Rubio didn’t have to work that hard to win a statewide contest against a tainted, unknown Dem candidate and an ex-GOP ex-guv spoiler that everyone was still pissed at. (Not any fooking more, let me tell you.) He has a lot of people whispering in his ear how great he is and how important he is to the party.

    If he ever figured out how to pull off some kind of oily play to the racists he might be a little bit dangerous, but the poor sop is too earnest. And yeah, without soothing their resentments he might just fall prey to them.

    I live in the Northern (Southron) part of the state so I don’t know how relevant it is any more, but you’re right that some whites blame Cubans for “ruining” Miami. I often hear the “third world” comment about the city and I think I shall start asking who they blame for that (Cubans or later arrivals).

    I think the corruption is just “Florida”. Compare this states’ laws to others. It resembles 3rd world hellhole because it is one, so don’t act fucking shocked when you have 3rd world problems. Florida never evolved past the colonial/plantation/encomienda mentality. Period.

  154. 154
    Jell-OH Schott says:

    @Trollhattan: You certainly can’t expect our courtier press to perform the two Google clicks I did to find out where our working class hero actually lives.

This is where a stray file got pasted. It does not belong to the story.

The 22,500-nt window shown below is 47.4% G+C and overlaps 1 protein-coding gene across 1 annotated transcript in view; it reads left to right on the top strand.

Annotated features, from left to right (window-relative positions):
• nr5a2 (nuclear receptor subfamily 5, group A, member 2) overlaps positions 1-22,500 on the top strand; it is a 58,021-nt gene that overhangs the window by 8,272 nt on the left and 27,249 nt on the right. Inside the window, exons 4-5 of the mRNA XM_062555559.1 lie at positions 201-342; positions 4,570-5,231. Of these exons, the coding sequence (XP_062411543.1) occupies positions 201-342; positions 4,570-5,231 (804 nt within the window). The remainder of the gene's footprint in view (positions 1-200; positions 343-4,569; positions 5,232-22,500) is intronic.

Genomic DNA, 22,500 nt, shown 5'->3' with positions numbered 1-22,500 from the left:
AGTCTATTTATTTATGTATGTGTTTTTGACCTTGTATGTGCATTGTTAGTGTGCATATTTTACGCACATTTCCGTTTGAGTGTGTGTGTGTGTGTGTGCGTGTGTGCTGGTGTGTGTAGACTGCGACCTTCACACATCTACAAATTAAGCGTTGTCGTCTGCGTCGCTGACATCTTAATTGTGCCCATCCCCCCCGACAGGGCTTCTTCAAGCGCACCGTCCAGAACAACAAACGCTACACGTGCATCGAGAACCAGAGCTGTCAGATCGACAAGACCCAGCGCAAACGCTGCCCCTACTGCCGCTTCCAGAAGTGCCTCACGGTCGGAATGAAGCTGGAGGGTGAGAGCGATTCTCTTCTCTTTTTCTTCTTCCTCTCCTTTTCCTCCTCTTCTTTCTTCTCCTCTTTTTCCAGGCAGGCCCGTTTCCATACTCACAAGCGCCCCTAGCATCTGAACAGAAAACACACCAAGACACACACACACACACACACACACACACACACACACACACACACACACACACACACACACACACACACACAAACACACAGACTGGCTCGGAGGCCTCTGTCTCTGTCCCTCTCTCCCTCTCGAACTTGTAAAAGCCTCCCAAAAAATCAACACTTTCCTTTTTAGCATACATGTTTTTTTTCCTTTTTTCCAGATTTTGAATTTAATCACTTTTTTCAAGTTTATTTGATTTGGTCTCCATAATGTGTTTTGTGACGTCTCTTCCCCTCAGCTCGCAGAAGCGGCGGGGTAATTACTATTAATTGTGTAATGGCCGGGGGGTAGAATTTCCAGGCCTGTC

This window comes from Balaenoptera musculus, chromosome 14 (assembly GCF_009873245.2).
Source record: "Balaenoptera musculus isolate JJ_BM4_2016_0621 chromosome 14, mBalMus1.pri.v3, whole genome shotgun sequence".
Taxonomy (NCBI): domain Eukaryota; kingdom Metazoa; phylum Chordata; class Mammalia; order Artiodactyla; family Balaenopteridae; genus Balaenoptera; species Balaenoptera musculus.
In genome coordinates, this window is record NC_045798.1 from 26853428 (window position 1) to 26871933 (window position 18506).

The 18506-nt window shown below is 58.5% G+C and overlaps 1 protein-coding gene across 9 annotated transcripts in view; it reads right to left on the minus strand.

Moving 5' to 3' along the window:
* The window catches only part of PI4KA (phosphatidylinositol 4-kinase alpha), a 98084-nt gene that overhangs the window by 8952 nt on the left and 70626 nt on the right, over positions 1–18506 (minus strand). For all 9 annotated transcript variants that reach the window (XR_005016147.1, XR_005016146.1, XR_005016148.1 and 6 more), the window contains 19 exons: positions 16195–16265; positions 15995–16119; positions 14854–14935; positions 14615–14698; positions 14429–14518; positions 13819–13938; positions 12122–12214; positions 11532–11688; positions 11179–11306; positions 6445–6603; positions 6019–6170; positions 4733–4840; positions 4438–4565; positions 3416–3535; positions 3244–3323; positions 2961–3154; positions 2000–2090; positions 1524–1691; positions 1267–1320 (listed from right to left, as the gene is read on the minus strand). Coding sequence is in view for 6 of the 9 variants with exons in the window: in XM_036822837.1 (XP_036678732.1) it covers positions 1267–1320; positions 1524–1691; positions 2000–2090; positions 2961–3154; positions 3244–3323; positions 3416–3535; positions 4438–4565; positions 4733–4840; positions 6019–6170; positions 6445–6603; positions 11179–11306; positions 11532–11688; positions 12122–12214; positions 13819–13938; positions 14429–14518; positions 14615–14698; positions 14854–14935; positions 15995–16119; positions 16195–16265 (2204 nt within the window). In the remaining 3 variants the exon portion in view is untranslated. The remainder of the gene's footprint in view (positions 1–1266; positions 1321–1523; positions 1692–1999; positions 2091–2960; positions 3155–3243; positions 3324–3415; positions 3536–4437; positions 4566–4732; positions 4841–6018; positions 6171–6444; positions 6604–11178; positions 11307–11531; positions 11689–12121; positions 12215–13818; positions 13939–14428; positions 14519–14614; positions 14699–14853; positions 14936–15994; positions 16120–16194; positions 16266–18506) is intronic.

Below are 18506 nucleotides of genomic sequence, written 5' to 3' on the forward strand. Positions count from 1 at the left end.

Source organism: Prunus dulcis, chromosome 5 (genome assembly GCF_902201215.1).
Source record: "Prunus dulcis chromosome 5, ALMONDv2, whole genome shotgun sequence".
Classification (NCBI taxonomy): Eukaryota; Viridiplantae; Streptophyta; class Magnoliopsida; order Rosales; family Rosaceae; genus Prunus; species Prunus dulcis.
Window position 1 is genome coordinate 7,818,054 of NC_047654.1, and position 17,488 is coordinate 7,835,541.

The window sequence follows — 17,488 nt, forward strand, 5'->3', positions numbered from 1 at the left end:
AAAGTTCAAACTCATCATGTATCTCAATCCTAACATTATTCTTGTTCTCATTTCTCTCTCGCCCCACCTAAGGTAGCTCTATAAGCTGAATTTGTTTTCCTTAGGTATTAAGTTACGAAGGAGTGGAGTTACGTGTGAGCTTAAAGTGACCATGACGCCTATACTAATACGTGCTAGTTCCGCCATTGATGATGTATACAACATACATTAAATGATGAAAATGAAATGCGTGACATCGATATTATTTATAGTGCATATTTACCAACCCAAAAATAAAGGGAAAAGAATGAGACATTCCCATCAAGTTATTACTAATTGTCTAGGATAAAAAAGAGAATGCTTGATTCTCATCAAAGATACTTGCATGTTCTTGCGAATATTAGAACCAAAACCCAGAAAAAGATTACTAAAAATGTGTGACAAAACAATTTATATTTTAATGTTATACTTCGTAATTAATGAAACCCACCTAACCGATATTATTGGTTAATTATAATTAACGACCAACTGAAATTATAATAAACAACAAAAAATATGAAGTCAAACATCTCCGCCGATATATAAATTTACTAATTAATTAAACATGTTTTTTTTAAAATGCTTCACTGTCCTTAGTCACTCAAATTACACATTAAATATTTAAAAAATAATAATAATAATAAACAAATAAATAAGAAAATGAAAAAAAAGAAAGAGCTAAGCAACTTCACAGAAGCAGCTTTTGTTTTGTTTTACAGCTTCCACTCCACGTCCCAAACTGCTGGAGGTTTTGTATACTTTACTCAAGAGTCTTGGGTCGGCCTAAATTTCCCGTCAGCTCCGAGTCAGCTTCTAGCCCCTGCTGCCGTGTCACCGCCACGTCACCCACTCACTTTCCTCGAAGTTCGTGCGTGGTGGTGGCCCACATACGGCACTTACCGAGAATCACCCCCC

155. 155
    Another Halocene Human says:

    And Cali is not “just like” Florida, no matter what those uppity Okies in Orange County say. Like they would know anything about class, anyway.

    *-with my embarrassing passel of white Oklahoma relations I think I’m entitled to say this

  156. 156
    Hattie says:

    Poor Rubio: seduced and now to be abandoned.

  157. 157
    schrodinger's cat says:

    GOP not only lost the Asian and Hispanic vote but also the naturalized citizen vote. Rubio as a spokesbot to sell more of the same is not going to work.

  158. 158
    Another Halocene Human says:

    @jl: Do you know the name of the documentary? Is it on Netflix? *curious*

  159. 159
    Another Halocene Human says:

    @schrodinger’s cat: No-knowthingism triumphs again, lol.

  160. 160

    @Ash Can: